As debunkers of the infamous The Bible Code have demonstrated, one can find seemingly profound connections in just about any text of a certain length. In films, I suppose the equivalent would be the weirder a film gets in its choices, the more people can find an unintended wacky interpretation. I’d love to see someone apply the same rigor to investigating Tommy Wiseau’s “The Room.” I’m sure someone could then come away from that film believing Wiseau caused 9/11 or killed Paul McCartney, or whatever. Of course, the reason that might not happen is because what people really latched onto here is the larger than life mythology surrounding Stanley Kubrick himself. Because Kubrick was known to be a bit obsessive and a perfectionist, the underlying and totally baseless assumptions these interpreters make is Kubrick (1) was an unparalleled genius, (2) had superhuman abilities to control every aspect of both the production and every frame of the final product, and (3) had the fanatical desire to bury important hidden messages in his films so deep that there’d be no reason to believe anyone would ever find them. So when you begin with the assumption that Kubrick is totally infallible, then every continuity error becomes a clue to unlocking his true, hidden message. That’s where these theorists go wrong; they fail to recognize Kubrick was every bit as flawed and human as the rest of us.

On Kubrick’s alleged dual narratives and hidden messages in ‘The Shining’

September 23, 2012

Stanley Kubrick’s film The Shining is a masterpiece. I think most serious film scholars, critics, and fans agree with that. But one aspect of the film that is highly debatable is the popular notion that Kubrick layered hidden messages or even whole dual narratives into the film. And many of the speculations about the meaning of these hidden messages happen to revolve around conspiracy theories.

The weird speculative theories about hidden messages in the film is the subject of a recent documentary called “Room 237” that I have not yet seen, and until recently, I was totally unaware this was even a thing. It first came to my attention earlier this year when I came across an article linking to a series of YouTube videosthat begin as if they’re objective analyses of the film, but ultimately reveal analyst Rob Ager’s true agenda late in the series when Ager eventually stops talking about The Shining altogether in favor of straight propaganda promoting his crazy gold-standard conspiracy theory. If I made a video analyzing, say, Citizen Kane that lasted the better part of an hour, and devoted at least a quarter of that analysis making a political argument about the evils of capitalism or whatever bullshit political theme I supposedly pulled from subtle symbolism in the film, and did so to the point that I stopped even mentioning the film Citizen Kane at all, you’d be right to not take me seriously.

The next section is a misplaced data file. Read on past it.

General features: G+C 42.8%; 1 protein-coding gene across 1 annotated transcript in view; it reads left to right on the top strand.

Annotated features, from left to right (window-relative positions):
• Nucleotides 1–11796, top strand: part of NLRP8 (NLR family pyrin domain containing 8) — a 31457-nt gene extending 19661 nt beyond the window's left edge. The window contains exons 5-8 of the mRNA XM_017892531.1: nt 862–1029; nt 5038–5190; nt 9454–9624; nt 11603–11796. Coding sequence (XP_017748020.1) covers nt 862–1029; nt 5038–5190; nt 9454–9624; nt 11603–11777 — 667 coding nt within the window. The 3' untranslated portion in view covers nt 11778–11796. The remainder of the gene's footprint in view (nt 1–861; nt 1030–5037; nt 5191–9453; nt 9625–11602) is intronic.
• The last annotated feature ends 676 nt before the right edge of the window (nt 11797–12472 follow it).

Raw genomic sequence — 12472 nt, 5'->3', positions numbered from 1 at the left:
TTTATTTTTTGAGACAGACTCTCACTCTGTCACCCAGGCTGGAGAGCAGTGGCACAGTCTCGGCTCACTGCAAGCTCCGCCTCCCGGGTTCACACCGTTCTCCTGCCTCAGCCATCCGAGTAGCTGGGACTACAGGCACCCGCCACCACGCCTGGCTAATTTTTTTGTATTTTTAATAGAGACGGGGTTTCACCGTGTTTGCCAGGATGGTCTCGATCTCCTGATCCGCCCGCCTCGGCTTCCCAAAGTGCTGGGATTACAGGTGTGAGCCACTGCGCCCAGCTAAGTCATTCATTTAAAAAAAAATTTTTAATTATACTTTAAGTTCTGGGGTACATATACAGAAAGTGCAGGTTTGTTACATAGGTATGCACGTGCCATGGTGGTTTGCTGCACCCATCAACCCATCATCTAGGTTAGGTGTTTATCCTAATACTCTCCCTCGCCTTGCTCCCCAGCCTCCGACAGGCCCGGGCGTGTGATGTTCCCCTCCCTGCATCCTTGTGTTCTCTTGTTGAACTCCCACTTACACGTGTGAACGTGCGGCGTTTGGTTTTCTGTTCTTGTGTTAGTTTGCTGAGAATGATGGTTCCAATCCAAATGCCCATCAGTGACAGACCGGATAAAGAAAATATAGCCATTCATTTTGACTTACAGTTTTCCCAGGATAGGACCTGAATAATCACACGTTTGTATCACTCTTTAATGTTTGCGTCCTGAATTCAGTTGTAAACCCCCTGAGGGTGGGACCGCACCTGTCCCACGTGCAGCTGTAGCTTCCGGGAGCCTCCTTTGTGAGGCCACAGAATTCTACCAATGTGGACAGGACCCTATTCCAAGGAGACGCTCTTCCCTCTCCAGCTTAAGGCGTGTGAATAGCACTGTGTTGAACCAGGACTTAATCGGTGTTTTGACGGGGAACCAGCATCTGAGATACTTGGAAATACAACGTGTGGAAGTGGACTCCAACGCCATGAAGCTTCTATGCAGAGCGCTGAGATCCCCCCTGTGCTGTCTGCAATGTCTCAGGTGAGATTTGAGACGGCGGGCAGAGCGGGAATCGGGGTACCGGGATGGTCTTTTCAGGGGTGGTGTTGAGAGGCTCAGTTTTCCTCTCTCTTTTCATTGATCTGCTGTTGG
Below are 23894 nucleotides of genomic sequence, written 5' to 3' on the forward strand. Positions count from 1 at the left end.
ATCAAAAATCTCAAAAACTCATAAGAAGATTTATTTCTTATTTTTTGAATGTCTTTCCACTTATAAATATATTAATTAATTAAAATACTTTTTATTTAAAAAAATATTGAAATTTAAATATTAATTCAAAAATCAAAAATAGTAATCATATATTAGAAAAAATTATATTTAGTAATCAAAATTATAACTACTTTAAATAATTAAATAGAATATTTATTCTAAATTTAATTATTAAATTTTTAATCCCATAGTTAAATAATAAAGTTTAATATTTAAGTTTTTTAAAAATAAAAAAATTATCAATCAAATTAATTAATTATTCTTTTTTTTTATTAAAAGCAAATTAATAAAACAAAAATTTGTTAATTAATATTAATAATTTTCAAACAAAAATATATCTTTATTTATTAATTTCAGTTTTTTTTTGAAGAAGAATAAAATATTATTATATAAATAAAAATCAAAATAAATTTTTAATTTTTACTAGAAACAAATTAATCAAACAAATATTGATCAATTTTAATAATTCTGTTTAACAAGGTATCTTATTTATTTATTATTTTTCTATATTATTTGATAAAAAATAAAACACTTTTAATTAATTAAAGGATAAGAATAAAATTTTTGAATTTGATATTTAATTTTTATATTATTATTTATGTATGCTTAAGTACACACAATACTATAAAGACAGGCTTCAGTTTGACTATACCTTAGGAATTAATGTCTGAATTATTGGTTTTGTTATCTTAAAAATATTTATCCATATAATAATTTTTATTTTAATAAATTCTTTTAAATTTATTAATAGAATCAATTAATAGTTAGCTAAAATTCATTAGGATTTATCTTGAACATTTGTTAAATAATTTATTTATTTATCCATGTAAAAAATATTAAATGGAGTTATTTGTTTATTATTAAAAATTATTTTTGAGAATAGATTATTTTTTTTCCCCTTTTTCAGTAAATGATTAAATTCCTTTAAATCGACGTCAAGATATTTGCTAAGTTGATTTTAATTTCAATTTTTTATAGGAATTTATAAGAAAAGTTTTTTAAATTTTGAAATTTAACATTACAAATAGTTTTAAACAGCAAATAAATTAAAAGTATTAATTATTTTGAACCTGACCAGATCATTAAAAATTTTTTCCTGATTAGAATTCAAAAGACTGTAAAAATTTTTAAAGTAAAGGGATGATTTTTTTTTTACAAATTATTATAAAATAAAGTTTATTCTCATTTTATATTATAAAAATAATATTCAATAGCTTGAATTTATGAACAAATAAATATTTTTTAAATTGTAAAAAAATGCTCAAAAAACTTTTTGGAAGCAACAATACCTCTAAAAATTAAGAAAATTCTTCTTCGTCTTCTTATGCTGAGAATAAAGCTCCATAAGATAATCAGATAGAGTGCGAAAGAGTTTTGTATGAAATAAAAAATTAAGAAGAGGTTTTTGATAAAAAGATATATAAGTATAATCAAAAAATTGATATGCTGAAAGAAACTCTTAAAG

Other than the whole gold standard thing, there are numerous other wacky interpretations of The Shining out there, as the New York Times article about Room 237 linked to above alluded to, like the theory that Kubrick worked in a hidden confession about having played a part in faking the moon landing. Some others, like the Native American slaughter motifs and Kubrick’s concerns over the Holocaust even made it onto the film’s Wikipedia page.

So is the film The Shining REALLY ABOUT Stanley Kubrick’s veiled confession of the part he played in faking the moon landing?

Is it about the slaughter of the Native Americans?

Is it about how the sinister elite plotted to rid America of the gold standard (the one true currency…somehow)?

In one word:  NO.

I know the weird iconography in the film has led many pattern-seeking people to go anomaly hunting and find all sorts of alleged “hidden meanings” in The Shining, but it’s just a product of the psychological phenomena known as pareidolia. We’re driven to see patterns, particularly when presented with ambiguous stimuli such as amorphous shapes. This is why it’s easier to see images in things like clouds than in most other things we might be looking at. It’s this pattern-seeking tendency that allows us to see coherent objects and subjects from the millions of pixels in films to begin with. If Kubrick did have hidden messages in The Shining, it almost certainly had nothing to do with the gold standard or the slaughter of Native Americans, etc. It’s just a great film by a master artist that happens to be full of weird, ambiguous imagery and dialogue that can be endlessly analyzed and used to find almost any interpretation the viewer is looking for. It’s like Yoda’s cave; what you find is ultimately what you brought in with you.

Further reading about the documentary Room 237 from Aint It Cool News’ critics Quint and Nording.